Nearly half of Americans lack dental insurance, and every visit carries the threat of a bill for thousands of dollars.
Even those with insurance can face steep costs for major work. Patients often have to pay about 50 percent of the bill after meeting their plan's deductible. On top of that, many plans also have limits of about $1,500 for how much they will pay in a year, and some insurers won't cover pricey procedures like a dental implant.
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Here are a few tricks for saving money and trying to manage dental work costs:
Can I negotiate a bill with my dentist?
If you have insurance coverage, the dentist has already shaved 10 percent to 15 percent off his price in order to get into the insurer's network, so don't expect another discount on top of that.
If you don't have insurance, you may have some wiggle room on the price, as long as you negotiate before you have the care done. That's when you still have the power to take your business elsewhere.
Many dentists will offer around 5 percent off if you pay cash up front, said Dr. Lawrence Wallace, CEO of Larell Surgical Consultants, a California company that evaluates claims for insurers.
Don't be afraid to ask the dentist to charge you the rate they charge insured patients. Whether the dentist is up for that can depend on how their business is doing. Wallace noted that many practices haven't recovered from a drop in patients during the recession when people lost their jobs and their coverage.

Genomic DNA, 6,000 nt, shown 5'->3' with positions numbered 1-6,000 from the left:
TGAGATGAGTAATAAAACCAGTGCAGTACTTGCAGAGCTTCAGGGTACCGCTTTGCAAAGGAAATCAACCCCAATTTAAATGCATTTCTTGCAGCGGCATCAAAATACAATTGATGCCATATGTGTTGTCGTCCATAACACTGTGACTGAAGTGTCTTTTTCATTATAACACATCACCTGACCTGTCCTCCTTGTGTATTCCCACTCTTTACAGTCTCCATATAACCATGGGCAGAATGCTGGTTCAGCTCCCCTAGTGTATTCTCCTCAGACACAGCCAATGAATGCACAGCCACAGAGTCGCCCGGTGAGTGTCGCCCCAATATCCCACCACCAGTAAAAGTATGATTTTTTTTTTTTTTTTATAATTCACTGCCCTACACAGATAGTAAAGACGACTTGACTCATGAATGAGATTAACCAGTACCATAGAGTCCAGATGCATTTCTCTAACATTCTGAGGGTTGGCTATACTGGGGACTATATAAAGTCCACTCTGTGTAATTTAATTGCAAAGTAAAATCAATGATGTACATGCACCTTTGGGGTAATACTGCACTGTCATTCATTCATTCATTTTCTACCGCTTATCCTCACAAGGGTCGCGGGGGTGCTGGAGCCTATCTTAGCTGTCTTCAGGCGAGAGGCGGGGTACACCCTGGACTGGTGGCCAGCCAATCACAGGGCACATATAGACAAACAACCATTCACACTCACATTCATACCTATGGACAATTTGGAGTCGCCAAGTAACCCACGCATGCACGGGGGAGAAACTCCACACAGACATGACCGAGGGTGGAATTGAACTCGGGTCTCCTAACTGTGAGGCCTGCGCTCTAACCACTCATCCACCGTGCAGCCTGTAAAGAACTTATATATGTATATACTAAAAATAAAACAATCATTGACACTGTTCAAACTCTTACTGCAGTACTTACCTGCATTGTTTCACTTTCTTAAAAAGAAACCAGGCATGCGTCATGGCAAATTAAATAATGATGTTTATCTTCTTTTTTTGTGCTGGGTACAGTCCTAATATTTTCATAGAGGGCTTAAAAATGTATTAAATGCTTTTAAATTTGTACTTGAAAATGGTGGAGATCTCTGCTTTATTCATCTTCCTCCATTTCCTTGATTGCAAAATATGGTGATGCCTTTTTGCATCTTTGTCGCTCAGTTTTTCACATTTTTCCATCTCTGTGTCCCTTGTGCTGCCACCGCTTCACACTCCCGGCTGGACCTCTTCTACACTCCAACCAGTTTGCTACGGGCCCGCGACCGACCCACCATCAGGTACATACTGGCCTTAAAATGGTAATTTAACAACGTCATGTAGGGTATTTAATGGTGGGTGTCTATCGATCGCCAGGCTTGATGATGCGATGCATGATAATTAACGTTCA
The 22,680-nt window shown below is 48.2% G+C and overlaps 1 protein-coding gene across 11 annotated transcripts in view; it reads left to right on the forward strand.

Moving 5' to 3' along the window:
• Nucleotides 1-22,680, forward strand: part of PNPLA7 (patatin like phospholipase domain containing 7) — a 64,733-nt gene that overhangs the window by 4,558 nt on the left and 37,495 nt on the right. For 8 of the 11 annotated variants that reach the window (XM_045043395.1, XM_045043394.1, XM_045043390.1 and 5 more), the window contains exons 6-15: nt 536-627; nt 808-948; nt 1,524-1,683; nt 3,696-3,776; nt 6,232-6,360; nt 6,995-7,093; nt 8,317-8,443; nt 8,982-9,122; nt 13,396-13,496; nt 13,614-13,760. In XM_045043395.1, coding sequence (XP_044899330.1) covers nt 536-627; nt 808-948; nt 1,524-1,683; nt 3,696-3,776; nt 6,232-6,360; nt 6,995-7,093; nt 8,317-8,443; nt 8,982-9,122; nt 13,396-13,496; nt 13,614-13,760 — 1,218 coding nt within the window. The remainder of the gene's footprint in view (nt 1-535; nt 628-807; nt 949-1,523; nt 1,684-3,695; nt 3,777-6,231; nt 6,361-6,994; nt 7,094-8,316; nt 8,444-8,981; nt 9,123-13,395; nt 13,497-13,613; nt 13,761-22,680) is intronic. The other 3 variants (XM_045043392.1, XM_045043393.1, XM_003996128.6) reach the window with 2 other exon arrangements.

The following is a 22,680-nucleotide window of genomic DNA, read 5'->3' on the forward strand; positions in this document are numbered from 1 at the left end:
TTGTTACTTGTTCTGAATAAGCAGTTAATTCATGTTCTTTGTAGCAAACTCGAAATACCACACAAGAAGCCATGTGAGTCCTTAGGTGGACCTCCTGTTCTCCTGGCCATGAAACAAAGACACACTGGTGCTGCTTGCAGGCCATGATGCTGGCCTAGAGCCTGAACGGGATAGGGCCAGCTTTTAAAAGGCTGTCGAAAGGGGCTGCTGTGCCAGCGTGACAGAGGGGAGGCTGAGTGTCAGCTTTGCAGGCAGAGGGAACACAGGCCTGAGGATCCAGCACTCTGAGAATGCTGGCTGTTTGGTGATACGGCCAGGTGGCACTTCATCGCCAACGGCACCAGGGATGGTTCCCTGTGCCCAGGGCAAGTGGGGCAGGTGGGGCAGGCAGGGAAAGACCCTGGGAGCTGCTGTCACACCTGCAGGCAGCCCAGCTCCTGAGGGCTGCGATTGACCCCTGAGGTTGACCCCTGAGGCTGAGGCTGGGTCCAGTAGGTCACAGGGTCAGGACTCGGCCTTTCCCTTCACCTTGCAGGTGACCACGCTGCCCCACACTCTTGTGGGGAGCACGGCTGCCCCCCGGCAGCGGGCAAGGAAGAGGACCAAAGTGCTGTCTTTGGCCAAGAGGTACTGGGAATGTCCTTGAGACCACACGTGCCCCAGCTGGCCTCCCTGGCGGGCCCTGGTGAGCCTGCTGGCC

Are there discount cards or other coverage options available for the uninsured?
Some practices are so big they offer their own dental plans that give patients discounts in exchange for monthly premiums. Dentists also can connect patients with a third-party to set up a payment plan, which will tack on interest and other fees.
Some insurers and companies that form dental networks offer discount cards. These can be free or come with a premium. Before signing up for one, patients should understand how the discounts apply and make sure their dentist participates.
What about care from dental students?
Dental schools charge less for care ranging from a routine cleaning to root canals or even oral surgery.
The Indiana University School of Dentistry, for instance, charges half what a private dentist might charge for preventive care like a cleaning. Students also do filings, crowns, bridges and dentures under instructor supervision.
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Dentists who go back to school for a specialty like orthodontics also provide discounted care, although dental school price breaks on this more advanced work aren't as steep as those offered for routine stuff, said Dr. George Willis, an associate dean at the school.
The tradeoff for these discounts is time. Students generally work slower than dentists, and supervisors must check their work. That means the visit will take longer than normal.
What are some other money-saving options?
Overseas dental clinics, some of which cater to foreign customers, can offer care at a fraction of U.S. costs. But follow-up care can be tricky, the patient needs time off work to travel, and liability issues can be cloudy if something goes wrong.
Anyone considering this option should ask for recommendations and look for U.S.-trained dentists or surgeons, Wallace said.
Some dentists also are open to bartering too, where a patient can trade a skill like Web design for care. Of course, the patient has to have a skill or service the dentist needs. Some dentists work participate in barter exchanges, which allow people to trade goods and services generally for barter dollars to use on other things.
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